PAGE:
Dr. Cara Christ, Director of Arizona Department of Health Services, advised Arizonans last week that a new viral disease, the Zika virus, spread by Aedes species mosquitoes has appeared in the Americas. According to Christ, the virus has since spread to 18 Brazilian states, as well as Colombia, El Salvador, Guatemala, Mexico, Panama, Paraguay, Suriname, and Venezuela, with most new detections occurring in November 2015.
According to the CDC:
Zika virus is transmitted to people primarily through the bite of an infected Aedes species mosquito. These are the same mosquitoes that spread dengue and chikungunya viruses.
•Mosquitoes become infected when they feed on a person already infected with the virus. Infected mosquitoes can then spread the virus to other people through bites.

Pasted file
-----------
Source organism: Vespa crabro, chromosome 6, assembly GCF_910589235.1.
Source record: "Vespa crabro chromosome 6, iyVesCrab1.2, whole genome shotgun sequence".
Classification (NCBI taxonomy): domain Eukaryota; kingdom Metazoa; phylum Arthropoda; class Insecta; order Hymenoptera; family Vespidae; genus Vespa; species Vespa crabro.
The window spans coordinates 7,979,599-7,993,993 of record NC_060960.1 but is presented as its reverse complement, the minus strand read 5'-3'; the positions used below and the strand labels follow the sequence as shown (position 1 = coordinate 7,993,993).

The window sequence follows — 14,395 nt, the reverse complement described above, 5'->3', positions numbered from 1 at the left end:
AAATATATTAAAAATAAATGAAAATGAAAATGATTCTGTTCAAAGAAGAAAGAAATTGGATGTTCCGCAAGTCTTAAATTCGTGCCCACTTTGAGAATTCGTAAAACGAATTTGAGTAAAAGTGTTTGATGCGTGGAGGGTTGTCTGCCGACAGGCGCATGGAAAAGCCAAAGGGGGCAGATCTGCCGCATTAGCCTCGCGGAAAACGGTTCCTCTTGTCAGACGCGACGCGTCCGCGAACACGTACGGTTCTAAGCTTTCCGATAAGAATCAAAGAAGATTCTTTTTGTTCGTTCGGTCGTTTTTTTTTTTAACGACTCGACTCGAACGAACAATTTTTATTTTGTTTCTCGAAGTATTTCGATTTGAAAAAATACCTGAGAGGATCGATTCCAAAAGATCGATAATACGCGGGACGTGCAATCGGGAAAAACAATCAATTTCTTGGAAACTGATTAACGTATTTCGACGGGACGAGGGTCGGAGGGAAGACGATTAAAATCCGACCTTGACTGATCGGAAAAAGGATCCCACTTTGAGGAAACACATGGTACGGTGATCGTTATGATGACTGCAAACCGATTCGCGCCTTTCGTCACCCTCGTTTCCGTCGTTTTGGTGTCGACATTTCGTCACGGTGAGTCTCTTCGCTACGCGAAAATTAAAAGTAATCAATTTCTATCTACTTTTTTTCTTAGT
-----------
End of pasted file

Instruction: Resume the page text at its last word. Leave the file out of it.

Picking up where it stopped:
•A mother already infected with Zika virus near the time of delivery can pass on the virus to her newborn around the time of birth, but this is rare.
•To date, there are no reports of infants getting Zika virus through breastfeeding. Because of the benefits of breastfeeding, mothers are encouraged to breastfeed even in areas where Zika virus is found.
•In theory, Zika virus could be spread through blood transfusion. To date, there are no known reports of this happening.
•There has been one report of possible spread of the virus through sexual contact.
•These mosquitoes typically lay eggs in and near standing water in things like buckets, bowls, animal dishes, flower pots and vases. They are aggressive daytime biters, prefer to bite people, and live indoors and outdoors near people.
“Disease detectives in Arizona are now considering Zika virus (in addition to dengue and chikungunya) in travelers with compatible symptoms who have traveled to affected countries,” wrote Christ last week. “Illness caused by Zika virus is usually mild and does not often require hospitalization. Symptoms typically last for a week or less.”
No cases have been reported in Arizona.